With Paul Wharton, it’s usually about the hair. He calls to answer a few follow-up questions from the salon. It comes up repeatedly in conversation and anytime you see him — in photos, on TV or in person — it’s obvious his abundant coiffure is never an afterthought.
So when did it become such a trademark? He says it started as an excuse when he was a kid.
“I’ve always said having a bad hair day should be a legitimate reason to miss school and it really started from me being bullied in school,” he says. “I actually want to turn this into a book I’ve been working on for a long time. It was never really about my hair. It was an excuse to try to get to stay home. She never bought it though. She’d say, ‘Your hair is fine, now get on out the door.’”
Wharton says he noticed it becoming part of his on-screen persona when he first went into professional TV with the MTV show “Made” in 2003.
“I kind of went from curly to straight to curly to straight but I think now I’ve straightened it so much, it won’t really go back to curly like it used to. I’ve had too many blow outs, too much coloring over the years. I try it now and it just gets tangled. I used to have these really great corkscrew curls but I’ve overblown it I guess.”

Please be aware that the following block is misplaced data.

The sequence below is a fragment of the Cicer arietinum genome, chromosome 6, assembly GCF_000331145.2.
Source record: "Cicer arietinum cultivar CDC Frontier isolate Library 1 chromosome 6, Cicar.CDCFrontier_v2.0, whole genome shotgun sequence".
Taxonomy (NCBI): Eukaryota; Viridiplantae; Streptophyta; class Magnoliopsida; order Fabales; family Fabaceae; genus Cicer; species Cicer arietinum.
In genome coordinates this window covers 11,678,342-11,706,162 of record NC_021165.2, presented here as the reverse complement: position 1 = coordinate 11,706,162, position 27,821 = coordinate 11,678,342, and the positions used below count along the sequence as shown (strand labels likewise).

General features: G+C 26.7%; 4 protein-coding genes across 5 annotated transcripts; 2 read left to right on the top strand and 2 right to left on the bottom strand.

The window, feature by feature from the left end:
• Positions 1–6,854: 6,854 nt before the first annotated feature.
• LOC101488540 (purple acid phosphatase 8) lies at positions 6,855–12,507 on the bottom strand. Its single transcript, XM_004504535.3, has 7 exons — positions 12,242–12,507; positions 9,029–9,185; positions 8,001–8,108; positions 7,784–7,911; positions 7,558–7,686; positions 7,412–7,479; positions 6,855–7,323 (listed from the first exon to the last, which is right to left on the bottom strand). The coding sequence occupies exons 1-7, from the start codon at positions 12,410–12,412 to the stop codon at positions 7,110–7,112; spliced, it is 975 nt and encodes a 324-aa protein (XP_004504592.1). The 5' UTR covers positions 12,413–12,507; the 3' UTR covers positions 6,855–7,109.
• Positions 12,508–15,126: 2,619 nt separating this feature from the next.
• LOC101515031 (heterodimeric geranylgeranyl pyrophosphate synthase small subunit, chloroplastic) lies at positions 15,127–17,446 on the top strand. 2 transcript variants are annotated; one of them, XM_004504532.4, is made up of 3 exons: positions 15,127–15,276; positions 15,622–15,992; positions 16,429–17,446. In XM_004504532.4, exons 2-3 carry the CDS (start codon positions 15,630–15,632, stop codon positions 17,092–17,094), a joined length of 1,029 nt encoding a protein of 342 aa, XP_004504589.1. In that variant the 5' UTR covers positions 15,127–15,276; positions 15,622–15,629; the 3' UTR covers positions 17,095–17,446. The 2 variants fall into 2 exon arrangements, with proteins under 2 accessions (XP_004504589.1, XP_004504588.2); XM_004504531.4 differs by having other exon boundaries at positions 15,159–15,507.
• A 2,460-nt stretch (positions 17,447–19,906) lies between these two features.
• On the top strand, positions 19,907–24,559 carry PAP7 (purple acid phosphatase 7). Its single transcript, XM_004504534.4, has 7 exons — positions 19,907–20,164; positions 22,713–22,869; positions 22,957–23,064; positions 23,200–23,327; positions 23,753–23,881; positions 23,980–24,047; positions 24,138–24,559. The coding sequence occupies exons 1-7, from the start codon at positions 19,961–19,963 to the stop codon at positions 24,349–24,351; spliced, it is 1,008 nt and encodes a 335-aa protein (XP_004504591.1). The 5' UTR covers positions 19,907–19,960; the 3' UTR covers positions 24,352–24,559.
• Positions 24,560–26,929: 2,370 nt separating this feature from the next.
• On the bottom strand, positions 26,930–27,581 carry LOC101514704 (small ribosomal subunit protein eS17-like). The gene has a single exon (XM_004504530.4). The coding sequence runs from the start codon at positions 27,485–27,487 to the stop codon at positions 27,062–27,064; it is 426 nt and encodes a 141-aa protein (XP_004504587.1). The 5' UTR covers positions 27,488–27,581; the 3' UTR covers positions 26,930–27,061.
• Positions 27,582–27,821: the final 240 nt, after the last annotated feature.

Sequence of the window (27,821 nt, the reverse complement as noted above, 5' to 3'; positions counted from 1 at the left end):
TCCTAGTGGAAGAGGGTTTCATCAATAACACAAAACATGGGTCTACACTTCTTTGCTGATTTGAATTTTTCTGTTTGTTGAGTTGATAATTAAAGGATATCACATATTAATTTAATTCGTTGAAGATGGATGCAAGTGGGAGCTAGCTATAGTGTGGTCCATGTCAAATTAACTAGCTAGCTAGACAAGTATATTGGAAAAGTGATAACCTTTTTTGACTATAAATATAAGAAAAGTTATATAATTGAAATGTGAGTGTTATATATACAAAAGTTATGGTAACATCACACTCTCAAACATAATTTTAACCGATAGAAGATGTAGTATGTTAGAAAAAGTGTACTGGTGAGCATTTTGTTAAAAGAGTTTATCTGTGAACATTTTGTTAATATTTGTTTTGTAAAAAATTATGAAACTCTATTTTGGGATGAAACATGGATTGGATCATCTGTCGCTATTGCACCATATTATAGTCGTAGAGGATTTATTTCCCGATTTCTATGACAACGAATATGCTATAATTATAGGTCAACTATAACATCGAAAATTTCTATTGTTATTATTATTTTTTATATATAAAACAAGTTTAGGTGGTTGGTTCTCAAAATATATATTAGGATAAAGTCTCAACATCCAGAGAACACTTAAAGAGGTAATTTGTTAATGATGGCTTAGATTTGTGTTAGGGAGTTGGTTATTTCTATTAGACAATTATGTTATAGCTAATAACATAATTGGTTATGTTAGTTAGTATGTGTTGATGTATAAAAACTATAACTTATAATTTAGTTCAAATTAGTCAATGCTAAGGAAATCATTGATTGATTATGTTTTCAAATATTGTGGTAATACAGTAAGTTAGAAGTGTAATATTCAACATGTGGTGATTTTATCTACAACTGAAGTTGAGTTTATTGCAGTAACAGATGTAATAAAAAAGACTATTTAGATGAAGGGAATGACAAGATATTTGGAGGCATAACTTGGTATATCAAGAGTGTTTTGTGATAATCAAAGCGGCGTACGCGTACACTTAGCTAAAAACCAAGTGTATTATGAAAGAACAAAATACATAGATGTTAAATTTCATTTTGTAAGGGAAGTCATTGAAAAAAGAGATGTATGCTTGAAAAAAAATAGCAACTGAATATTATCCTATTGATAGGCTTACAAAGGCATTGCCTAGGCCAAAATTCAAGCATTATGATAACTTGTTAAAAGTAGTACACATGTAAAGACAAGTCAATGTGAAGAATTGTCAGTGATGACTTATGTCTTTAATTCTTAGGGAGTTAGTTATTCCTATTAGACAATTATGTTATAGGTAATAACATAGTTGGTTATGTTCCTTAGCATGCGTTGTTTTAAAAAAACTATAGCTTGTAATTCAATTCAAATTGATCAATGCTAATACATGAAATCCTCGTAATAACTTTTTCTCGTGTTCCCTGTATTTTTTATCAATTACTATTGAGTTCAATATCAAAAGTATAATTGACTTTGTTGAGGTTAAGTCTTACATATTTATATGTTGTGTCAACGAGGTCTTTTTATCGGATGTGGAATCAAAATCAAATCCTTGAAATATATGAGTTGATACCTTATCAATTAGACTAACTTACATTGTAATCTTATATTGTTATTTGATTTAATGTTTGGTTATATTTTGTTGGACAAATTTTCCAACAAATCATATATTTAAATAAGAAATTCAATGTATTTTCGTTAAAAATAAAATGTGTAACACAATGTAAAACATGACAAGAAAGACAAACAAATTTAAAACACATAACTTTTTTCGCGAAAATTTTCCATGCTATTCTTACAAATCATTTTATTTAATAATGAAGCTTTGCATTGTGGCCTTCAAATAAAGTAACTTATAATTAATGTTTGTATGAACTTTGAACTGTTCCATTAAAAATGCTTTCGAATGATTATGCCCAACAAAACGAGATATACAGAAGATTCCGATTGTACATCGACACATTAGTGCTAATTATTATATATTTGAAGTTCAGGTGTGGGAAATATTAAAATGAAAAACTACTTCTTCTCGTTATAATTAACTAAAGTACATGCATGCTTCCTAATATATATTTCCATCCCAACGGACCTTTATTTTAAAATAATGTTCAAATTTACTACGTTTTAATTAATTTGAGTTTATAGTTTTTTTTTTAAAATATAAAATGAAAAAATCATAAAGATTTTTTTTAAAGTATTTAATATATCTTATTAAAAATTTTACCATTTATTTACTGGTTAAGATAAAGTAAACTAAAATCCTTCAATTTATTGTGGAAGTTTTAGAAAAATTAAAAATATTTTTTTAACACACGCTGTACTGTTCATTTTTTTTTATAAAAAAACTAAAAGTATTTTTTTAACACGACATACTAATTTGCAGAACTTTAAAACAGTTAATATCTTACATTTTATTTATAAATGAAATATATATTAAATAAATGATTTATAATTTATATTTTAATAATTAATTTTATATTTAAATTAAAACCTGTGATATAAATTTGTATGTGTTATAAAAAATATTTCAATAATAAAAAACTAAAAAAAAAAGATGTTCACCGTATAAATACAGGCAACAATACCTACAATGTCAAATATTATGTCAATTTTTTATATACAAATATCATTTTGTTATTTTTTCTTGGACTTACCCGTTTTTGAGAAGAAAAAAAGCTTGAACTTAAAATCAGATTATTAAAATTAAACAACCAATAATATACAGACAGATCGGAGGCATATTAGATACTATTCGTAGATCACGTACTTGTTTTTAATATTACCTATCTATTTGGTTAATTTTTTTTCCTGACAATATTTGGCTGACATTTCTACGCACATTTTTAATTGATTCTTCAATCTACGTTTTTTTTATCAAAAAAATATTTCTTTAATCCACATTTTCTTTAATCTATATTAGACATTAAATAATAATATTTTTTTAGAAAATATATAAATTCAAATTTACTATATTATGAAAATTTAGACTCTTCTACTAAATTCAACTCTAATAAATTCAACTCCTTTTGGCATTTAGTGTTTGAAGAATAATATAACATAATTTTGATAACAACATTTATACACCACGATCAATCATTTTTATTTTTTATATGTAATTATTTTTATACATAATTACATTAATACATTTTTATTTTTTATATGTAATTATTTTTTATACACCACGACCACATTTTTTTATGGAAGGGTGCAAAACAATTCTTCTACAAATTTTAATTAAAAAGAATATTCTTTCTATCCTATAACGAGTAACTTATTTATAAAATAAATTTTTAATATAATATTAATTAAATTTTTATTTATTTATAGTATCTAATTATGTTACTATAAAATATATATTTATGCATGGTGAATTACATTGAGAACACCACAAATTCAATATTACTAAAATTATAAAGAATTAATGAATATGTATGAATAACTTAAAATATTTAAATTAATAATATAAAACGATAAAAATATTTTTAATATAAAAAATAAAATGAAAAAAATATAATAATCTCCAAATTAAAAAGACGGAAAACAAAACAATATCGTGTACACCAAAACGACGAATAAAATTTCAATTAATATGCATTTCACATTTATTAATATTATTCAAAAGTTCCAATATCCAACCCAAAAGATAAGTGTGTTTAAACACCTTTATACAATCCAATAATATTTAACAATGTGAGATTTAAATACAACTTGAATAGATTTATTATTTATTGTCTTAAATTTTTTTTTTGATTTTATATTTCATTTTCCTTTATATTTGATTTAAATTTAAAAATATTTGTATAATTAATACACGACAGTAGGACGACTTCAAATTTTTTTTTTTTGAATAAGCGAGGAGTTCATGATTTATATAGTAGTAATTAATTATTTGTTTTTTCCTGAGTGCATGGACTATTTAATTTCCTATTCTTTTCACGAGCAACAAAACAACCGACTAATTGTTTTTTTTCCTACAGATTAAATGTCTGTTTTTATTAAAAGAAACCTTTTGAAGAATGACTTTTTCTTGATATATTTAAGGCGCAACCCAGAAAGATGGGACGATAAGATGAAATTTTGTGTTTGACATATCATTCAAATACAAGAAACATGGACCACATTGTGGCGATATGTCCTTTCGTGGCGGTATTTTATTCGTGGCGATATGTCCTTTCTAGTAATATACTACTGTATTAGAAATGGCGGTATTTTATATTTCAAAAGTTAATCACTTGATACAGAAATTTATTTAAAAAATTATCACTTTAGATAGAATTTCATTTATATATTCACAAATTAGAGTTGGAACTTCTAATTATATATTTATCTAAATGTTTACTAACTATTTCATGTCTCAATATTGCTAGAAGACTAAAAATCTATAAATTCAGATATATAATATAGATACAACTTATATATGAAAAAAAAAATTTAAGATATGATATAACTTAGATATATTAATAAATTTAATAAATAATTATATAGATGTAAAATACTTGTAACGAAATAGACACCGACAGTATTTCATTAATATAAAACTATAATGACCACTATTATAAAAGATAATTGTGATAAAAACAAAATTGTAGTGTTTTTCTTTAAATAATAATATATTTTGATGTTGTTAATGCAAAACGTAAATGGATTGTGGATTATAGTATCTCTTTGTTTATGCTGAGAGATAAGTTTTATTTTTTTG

Wharton, a 34-year-old Cleveland native who mostly grew up in the D.C. area, spent several years in New York working on his career. After “Made,” he was a model coach on VH-1’s “The Agency” and also worked on TV Land’s “She’s Got the Look,” TV One’s “MakeoverManor,” BET’s “Who Wore What” and, of course, Bravo’s “Real Housewives of D.C.” Look for him now on Sundays at noon on Channel 50 with “Paul Wharton Style,” a new series he calls a “fashion, beauty and lifestyle talk show,” that debuted this month.
“It’s evolved into something with a little more of a reality aspect,” he says. “We started more by showing the party or whatever the segment was and we started finding the more interesting stuff was following people around getting ready for it. …We wanted a sense of what my real life is, so it’s evolved into more of a lifestyle show.”
Wharton spent about seven years in New York but was lured back to D.C. by family and a former relationship. He’s single now and lives downtown with his dog, Oscar. Wharton enjoys writing and relaxing with spiritual coaching, yoga, massages, spas and church. Find him online at paulwhartonstyle.com.